I sat at my computer, staring at the screen, heart palpitating with my pinkie resting firmly on the delete button. My eyeballs danced frantically over each sentence again and again as I dissected every word.
Ugh, why did I say it that way? I thought.
Why did I use so many parentheses?
All the other pieces are so much better than mine.
They are the real writers, what if I embarrass them?
I should have concluded it in a different way.
The onslaught of insults I hurled at myself lasted for over an hour.
In fact, I just reread my very first KINDRED post and found myself STILL thinking nearly THREE years later that I wish I had ended it with …. “I will always consider a day-old cupcake to be a totally reasonable breakfast…after all, it’s basically a muffin.”
I kept refreshing the screen waiting to see if anyone had viewed my piece. One view, two views, twelve views, fifty views. My anxiety soared as I thought of the fifty people who were now thinking about my cellulite. Just as I was about to hit ‘delete’ I heard my phone buzz and saw my fellow Kindred’s name, ‘Joey,’ light up on the screen.
“How are you feeling about the issue?” she asked.
Her voice felt like a warm hug. I immediately launched into a panicky, self-doubting spiral and apologized for letting the group, one that I hold in the highest of esteem, down. Calmly and kindly, like only a seasoned artist, friend, and mom could, she talked my hostage pinkie off of the rectangular button. She told me to close the screen, sit on my hands, and let it breathe. I listened to her and will forever be grateful for that conversation.
Now, when I’m feeling doubtful, I often find myself turning to Ira Glass’ sentiments about the creative process. I will link to the entire quote below in my bio, but the gist of it is that you have to produce a high volume of work to close the gap between what you want your output to be and what your output is. A lot of people quit at the phase where they don’t like their product, but Glass encourages us to fight through the aversion and be assured that the fact that you don’t necessarily love the end result shows that you have taste, which is half the battle. The other half is being willing to produce a high volume of work in spite of it.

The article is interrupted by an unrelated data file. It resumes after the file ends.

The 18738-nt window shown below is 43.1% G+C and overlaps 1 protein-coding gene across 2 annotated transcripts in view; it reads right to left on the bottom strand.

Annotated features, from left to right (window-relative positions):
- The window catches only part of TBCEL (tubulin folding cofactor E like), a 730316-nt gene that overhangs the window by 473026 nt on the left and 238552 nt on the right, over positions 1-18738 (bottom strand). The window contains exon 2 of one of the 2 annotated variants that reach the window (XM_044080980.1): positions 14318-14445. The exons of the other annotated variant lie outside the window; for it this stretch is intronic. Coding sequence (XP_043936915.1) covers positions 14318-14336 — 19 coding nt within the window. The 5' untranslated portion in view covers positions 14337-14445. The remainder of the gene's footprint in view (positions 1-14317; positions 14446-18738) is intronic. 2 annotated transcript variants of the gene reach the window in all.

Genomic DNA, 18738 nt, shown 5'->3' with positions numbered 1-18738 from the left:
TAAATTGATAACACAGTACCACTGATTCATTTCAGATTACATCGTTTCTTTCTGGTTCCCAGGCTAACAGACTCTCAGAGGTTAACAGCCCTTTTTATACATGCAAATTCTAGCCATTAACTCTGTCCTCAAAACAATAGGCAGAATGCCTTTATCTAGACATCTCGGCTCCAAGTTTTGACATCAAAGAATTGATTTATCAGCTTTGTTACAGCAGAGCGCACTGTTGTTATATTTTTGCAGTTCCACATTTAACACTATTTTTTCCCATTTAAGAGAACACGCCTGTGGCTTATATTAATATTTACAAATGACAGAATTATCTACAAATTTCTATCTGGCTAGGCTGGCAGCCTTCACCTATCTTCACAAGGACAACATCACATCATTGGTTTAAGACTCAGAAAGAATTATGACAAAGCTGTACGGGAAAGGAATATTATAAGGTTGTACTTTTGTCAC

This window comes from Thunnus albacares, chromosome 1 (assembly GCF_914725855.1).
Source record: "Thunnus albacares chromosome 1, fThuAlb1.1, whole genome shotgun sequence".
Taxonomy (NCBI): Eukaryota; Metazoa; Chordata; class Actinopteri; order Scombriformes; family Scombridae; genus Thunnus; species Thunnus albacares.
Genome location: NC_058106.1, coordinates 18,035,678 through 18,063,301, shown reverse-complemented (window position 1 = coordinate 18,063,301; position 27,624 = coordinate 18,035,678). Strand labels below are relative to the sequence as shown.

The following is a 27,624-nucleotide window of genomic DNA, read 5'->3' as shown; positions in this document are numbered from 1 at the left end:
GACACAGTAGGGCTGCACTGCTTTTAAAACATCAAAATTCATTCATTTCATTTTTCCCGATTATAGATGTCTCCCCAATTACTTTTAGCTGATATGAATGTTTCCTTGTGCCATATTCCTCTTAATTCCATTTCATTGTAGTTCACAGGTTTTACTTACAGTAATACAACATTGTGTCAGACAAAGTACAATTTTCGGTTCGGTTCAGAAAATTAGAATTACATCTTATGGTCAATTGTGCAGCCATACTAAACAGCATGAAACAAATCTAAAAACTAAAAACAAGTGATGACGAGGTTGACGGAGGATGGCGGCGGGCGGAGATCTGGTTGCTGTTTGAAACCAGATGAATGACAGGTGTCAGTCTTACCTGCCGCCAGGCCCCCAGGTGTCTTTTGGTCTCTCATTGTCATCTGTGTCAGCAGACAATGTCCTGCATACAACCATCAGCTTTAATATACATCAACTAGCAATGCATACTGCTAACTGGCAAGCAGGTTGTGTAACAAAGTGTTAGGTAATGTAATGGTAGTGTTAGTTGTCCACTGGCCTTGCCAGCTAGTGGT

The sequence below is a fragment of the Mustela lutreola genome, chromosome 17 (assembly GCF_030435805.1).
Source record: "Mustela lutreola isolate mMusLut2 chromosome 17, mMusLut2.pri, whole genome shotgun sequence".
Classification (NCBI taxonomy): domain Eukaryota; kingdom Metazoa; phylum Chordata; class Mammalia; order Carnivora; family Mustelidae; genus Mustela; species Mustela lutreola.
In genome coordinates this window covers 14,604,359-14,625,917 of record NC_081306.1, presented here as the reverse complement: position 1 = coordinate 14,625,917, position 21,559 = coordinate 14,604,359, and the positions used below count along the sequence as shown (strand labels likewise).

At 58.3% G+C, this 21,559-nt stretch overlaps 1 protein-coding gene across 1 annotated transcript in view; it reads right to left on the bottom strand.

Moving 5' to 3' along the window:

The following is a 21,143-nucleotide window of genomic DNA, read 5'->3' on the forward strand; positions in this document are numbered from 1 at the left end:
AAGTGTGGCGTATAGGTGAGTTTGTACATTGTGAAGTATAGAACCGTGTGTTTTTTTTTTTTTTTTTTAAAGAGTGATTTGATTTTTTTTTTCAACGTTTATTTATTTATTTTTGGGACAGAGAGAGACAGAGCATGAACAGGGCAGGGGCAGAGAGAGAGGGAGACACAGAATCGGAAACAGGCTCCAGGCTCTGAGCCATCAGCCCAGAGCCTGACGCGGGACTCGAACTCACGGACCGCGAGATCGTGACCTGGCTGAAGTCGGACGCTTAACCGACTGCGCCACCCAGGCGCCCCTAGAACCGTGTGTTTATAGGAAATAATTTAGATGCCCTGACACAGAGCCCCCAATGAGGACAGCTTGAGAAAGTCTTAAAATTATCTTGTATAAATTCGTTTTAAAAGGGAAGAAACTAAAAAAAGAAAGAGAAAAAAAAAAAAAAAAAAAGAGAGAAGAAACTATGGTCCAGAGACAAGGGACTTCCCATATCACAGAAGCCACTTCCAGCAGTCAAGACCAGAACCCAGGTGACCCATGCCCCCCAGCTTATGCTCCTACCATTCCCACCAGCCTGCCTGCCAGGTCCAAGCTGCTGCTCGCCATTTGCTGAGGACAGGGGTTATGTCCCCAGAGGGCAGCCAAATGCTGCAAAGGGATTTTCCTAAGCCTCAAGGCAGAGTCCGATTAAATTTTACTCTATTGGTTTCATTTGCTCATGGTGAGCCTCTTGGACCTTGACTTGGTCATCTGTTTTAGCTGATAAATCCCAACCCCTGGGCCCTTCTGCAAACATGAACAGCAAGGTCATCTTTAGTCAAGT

The more I give myself the space to write, I will say, the words tend to flow more freely, or maybe I just feel the weight of their burden a little less. This KINDRED platform keeps me accountable to producing something on a regular basis, which, in some ways, helps disperse the pressure like a load-bearing wall. If, regardless of my best efforts, I miss the mark on any given issue, I know I will have the opportunity to try again. Inspiration and motivation ebb and flow, but even in the midst of an ebb we don’t sit completely idle.
In seasons of abundance and periods of drought, we must dance, draw, write, sing, paint, sew, act, photograph, or invent even if it’s just one move, line, sentence, note, stroke, stitch, riff, picture, or idea a day. These creative endeavors are the outlets that connect us all and help us break free from the mundane. They are the path that can lead to a shift in perspective both to the producer and the observer.
I, of course, still have moments of insecurity with every piece I write, and if I am being totally honest, it still isn’t until I get the first virtual like or kind comment that I breathe a sigh of relief that at least one person in the world doesn’t think that it sucks. Peer validation is important, even if we should continue the work in its absence.
Just please don’t reject yourself before you begin. If you can’t fight through the apprehension and the nitpick, your work will be whittled down before it even has a chance to do what it is meant to do.
Fall short and create anyway.
Bake cupcakes that turn into muffins, even if it’s not on the first try.